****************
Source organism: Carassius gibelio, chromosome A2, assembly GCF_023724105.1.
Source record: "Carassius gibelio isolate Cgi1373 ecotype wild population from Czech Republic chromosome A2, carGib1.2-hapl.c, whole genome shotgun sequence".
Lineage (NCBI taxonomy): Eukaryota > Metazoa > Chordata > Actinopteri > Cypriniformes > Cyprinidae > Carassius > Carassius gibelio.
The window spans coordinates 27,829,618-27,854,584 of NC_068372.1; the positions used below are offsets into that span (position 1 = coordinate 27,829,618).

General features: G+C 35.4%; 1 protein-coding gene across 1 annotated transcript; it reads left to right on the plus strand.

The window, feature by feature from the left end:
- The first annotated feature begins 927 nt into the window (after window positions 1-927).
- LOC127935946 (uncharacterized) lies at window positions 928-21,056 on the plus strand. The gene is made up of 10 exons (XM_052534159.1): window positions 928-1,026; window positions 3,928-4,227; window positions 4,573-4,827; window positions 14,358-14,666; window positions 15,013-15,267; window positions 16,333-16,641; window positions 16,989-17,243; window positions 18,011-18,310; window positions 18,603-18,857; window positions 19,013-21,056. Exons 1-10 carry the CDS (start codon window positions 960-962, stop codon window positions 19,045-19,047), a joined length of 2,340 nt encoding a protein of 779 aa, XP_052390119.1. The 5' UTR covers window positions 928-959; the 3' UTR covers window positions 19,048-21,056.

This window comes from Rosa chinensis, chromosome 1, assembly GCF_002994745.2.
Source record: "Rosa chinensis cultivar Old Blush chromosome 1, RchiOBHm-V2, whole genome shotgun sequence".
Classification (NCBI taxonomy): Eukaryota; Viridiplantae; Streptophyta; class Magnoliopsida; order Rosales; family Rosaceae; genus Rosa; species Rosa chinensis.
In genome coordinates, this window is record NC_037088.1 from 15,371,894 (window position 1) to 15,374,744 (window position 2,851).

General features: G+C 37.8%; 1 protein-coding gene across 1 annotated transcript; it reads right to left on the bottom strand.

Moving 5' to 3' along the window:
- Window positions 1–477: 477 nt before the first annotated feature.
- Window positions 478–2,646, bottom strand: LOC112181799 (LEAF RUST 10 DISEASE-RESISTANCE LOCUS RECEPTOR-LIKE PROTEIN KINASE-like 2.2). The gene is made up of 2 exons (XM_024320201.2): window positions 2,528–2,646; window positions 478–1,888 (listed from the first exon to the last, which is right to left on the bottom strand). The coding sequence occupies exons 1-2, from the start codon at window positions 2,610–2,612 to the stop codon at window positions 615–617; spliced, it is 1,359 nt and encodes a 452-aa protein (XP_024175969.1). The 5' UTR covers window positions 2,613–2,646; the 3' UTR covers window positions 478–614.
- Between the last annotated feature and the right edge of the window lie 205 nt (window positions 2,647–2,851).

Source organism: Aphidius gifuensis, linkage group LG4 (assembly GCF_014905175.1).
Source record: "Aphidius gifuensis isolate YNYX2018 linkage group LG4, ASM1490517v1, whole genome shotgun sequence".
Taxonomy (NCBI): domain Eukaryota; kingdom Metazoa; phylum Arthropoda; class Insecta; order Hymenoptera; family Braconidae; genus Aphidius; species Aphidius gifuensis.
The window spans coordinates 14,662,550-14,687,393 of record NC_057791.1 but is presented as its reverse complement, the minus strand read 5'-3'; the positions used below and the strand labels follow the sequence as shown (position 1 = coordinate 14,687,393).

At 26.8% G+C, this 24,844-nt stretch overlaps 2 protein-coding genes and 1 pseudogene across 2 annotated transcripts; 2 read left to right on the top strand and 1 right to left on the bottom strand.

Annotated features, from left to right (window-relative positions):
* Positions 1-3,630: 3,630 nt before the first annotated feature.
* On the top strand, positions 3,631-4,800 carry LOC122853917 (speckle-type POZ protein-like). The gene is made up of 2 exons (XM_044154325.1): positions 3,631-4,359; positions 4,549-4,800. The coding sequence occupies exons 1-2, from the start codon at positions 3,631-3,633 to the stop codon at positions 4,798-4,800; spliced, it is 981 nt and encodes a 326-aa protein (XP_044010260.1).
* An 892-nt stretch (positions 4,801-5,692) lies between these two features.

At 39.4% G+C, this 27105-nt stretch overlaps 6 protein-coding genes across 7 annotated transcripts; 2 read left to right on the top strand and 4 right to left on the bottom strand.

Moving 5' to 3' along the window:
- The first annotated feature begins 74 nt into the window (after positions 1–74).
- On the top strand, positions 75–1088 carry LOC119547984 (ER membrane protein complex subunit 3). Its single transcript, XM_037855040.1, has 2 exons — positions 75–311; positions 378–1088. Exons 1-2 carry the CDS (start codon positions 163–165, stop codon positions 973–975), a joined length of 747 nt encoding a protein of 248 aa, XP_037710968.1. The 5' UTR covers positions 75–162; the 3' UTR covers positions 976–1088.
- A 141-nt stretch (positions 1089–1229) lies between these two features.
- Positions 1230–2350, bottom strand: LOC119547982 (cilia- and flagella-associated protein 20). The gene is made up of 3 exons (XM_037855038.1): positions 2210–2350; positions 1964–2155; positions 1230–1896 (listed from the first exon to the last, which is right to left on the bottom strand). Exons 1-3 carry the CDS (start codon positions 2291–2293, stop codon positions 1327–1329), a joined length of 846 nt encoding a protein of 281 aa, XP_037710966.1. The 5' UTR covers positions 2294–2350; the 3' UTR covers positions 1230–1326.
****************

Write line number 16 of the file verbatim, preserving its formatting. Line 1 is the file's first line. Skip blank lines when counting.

- Window positions 478–2,646, bottom strand: LOC112181799 (LEAF RUST 10 DISEASE-RESISTANCE LOCUS RECEPTOR-LIKE PROTEIN KINASE-like 2.2). The gene is made up of 2 exons (XM_024320201.2): window positions 2,528–2,646; window positions 478–1,888 (listed from the first exon to the last, which is right to left on the bottom strand). The coding sequence occupies exons 1-2, from the start codon at window positions 2,610–2,612 to the stop codon at window positions 615–617; spliced, it is 1,359 nt and encodes a 452-aa protein (XP_024175969.1). The 5' UTR covers window positions 2,613–2,646; the 3' UTR covers window positions 478–614.